When film was just getting started they discovered, almost by accident, the magic film editing. It turns out that if you edit on an action to a completely different angle people just accept it and do not even notice the edit. You were effectively teleporting the viewer and they accepted it so much that the edit was invisible! You can even change your lighting setup. Now after years of training we can watch jump cuts all day while checking our text messages. Youtube lives off the jump cut, the very antithesis of invisible editing. If we can handle all the extreme forms of editing we can learn to handle 3D.

And I absolutely agree video games are the perfect place for 3D to evolve. I am very excited about Oculus Rift. Video games push technology. Film is much more stagnant technologically but gets the benefit of trickle down.

July 7, 2013 at 8:53PM, Edited September 4, 11:21AM

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Dan

3D didn't really take off in sports coverage either. I watched a bit of the 2010 World Cup in 3D and the players looked like the paper cut-outs. It wasn't worth putting the glasses on. Now, Dolby demoed a glass-free 3D at the most recent CES but there doesn't seem a lot of general interest in the technology.

July 7, 2013 at 12:59AM, Edited September 4, 11:21AM

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DLD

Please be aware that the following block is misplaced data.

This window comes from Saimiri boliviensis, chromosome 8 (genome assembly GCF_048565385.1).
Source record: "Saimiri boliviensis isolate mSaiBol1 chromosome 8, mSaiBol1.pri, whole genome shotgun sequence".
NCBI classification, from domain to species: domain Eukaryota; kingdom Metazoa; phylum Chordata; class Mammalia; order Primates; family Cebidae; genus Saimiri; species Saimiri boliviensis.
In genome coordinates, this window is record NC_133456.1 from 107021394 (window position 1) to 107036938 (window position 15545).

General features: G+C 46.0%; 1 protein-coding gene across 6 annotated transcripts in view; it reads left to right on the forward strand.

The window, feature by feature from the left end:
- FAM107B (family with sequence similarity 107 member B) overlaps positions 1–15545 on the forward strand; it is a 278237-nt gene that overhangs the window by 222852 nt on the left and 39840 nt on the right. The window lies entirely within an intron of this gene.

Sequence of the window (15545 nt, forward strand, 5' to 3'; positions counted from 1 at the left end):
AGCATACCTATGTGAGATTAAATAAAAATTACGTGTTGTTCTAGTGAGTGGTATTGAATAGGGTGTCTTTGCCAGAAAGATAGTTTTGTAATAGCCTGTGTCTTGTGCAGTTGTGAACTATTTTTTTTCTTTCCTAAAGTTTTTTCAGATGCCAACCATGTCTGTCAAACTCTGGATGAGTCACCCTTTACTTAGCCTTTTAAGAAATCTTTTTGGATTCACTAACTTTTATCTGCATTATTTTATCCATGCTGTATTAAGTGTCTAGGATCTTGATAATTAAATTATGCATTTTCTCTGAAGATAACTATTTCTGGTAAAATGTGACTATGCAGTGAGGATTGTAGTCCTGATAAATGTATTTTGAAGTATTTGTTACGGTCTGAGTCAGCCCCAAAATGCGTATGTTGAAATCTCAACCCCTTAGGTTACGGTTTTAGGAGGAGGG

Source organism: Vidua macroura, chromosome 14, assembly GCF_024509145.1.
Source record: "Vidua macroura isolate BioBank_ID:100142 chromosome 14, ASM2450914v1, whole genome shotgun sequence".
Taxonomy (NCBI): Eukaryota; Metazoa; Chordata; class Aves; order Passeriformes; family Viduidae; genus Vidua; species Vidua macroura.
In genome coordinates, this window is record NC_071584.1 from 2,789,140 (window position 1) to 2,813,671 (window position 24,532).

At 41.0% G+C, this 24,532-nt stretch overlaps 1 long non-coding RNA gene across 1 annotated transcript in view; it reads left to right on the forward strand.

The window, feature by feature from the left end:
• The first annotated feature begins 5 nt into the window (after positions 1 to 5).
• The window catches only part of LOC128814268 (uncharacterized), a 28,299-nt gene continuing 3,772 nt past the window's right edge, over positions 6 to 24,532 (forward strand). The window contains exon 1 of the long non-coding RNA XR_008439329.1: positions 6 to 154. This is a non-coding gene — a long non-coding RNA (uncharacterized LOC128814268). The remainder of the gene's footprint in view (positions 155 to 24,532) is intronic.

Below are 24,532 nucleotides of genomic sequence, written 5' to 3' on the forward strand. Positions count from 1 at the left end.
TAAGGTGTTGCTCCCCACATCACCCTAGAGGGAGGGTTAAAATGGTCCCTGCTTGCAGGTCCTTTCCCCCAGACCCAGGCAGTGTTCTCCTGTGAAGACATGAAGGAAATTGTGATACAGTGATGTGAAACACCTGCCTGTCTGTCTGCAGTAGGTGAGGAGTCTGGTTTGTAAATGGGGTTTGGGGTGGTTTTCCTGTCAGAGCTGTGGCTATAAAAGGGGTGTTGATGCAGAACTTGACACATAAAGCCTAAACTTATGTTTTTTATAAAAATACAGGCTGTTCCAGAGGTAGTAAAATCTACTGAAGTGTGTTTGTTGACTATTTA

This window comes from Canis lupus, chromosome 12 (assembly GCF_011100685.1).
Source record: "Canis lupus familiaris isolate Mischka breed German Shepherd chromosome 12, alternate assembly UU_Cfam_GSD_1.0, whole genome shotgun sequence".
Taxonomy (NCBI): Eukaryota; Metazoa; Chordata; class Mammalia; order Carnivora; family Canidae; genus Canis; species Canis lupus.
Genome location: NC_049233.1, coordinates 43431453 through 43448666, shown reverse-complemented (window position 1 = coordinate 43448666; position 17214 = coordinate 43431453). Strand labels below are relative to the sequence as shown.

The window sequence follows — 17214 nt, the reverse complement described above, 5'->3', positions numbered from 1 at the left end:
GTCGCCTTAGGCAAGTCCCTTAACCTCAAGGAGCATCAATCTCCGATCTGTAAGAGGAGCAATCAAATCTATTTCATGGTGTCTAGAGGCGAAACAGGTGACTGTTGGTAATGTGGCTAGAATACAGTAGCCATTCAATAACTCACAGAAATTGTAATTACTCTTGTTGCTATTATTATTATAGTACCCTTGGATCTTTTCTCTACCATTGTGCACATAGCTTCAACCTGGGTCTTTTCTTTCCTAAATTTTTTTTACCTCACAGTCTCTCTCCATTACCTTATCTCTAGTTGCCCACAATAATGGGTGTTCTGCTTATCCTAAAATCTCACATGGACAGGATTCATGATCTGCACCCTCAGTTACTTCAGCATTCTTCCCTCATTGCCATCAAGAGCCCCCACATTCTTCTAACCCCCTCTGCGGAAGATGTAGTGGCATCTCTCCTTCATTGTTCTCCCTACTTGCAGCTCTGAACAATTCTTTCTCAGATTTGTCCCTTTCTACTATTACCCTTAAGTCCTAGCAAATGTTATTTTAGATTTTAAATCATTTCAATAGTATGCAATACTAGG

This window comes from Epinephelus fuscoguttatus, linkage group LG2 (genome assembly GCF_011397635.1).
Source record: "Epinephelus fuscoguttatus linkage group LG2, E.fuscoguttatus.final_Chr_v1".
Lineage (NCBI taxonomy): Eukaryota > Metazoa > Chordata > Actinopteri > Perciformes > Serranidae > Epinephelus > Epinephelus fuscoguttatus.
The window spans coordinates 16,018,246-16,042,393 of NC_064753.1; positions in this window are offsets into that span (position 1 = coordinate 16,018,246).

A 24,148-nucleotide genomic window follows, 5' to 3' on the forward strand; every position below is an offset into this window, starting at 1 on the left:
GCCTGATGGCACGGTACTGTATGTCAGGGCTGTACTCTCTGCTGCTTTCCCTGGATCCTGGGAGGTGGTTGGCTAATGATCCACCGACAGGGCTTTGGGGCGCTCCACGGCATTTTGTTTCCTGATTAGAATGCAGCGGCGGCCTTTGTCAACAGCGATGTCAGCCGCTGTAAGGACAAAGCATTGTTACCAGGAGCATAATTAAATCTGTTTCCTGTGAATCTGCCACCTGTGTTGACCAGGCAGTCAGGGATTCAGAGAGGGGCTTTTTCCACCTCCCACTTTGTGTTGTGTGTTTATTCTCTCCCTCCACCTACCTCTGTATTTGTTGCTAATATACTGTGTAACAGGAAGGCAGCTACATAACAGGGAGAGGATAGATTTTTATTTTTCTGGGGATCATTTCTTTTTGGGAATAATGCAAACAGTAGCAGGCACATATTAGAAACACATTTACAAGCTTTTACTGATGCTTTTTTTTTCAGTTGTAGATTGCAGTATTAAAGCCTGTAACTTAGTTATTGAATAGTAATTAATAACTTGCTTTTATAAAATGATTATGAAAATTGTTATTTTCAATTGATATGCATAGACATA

3D and HFR suit visual films, rollercoaster-type entertainment movies and so on. I think post-converted 3D in Man of Steel was bad, even worse with jumpy editing and constant zoom-zoom.

July 7, 2013 at 1:15AM, Edited September 4, 11:21AM

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Natt

I agree that Iron Man 3 shouldn't have been in 3D. It looks like they shot in 3D but with 2D blocking and directing. Over the shoulder shots looked like post-blurred chroma keys. And the movie sucked anyway.

July 7, 2013 at 2:30AM, Edited September 4, 11:21AM

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I think James Francis Cameron is upset because he goes through all this trouble to "raise the bar", and none of his fellow blockbuster directors match his high standards. Say what you will about Avatar, but we all know how passionate Cameron was for his story and the technology that created it. I really don't think you can say that about someone like Hack Snyder. Movies like Man of Steel are so bad that it becomes painfully obvious that the filmmakers behind them really don't understand their characters or the worlds they are trying to create... and that really pisses off Ol' JFC. Anyways, I dig the article, and from here on out I'm always going to refer to him as James Francis Cameron hahaha.

July 7, 2013 at 4:23AM, Edited September 4, 11:21AM

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Wayne

Exactly.

July 7, 2013 at 5:37AM, Edited September 4, 11:21AM

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Mark

+ 2

July 7, 2013 at 9:45AM, Edited September 4, 11:21AM

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To be fair, that story in Avatar was about as original as Man of Steel was - not a lot. Cameron might be known for talking to the masses very well, but a unique storyteller he is not.

July 8, 2013 at 3:37AM, Edited September 4, 11:21AM

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Spider

I don't think you will find many unique heroes journeys out there. The strength of the film for me was simply in the realisation of Pandora and a good simple Pocahontas love story.

July 8, 2013 at 11:56AM, Edited September 4, 11:21AM